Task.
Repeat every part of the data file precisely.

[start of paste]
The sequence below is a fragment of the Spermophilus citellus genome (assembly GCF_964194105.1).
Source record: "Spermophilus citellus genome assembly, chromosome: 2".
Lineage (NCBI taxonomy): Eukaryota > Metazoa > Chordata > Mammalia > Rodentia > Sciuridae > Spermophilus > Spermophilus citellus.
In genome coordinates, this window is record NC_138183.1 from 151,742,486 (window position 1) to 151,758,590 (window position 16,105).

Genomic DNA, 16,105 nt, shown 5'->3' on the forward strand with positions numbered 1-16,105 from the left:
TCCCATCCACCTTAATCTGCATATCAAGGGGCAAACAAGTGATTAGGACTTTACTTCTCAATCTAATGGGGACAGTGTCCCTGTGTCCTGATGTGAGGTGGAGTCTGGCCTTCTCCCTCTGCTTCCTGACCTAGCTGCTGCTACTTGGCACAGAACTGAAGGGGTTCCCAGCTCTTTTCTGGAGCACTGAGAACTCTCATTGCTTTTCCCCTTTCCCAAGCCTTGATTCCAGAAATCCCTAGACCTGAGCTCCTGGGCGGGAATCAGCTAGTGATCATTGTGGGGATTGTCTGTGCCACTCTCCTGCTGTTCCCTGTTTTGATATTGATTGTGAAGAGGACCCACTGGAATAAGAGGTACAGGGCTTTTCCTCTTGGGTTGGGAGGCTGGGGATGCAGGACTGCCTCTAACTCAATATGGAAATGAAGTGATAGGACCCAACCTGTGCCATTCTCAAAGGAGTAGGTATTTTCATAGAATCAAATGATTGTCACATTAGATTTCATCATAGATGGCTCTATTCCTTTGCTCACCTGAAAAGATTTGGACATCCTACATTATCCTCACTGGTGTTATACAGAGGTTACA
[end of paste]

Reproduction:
The sequence below is a fragment of the Spermophilus citellus genome (assembly GCF_964194105.1).
Source record: "Spermophilus citellus genome assembly, chromosome: 2".
Lineage (NCBI taxonomy): Eukaryota > Metazoa > Chordata > Mammalia > Rodentia > Sciuridae > Spermophilus > Spermophilus citellus.
In genome coordinates, this window is record NC_138183.1 from 151,742,486 (window position 1) to 151,758,590 (window position 16,105).

Genomic DNA, 16,105 nt, shown 5'->3' on the forward strand with positions numbered 1-16,105 from the left:
TCCCATCCACCTTAATCTGCATATCAAGGGGCAAACAAGTGATTAGGACTTTACTTCTCAATCTAATGGGGACAGTGTCCCTGTGTCCTGATGTGAGGTGGAGTCTGGCCTTCTCCCTCTGCTTCCTGACCTAGCTGCTGCTACTTGGCACAGAACTGAAGGGGTTCCCAGCTCTTTTCTGGAGCACTGAGAACTCTCATTGCTTTTCCCCTTTCCCAAGCCTTGATTCCAGAAATCCCTAGACCTGAGCTCCTGGGCGGGAATCAGCTAGTGATCATTGTGGGGATTGTCTGTGCCACTCTCCTGCTGTTCCCTGTTTTGATATTGATTGTGAAGAGGACCCACTGGAATAAGAGGTACAGGGCTTTTCCTCTTGGGTTGGGAGGCTGGGGATGCAGGACTGCCTCTAACTCAATATGGAAATGAAGTGATAGGACCCAACCTGTGCCATTCTCAAAGGAGTAGGTATTTTCATAGAATCAAATGATTGTCACATTAGATTTCATCATAGATGGCTCTATTCCTTTGCTCACCTGAAAAGATTTGGACATCCTACATTATCCTCACTGGTGTTATACAGAGGTTACA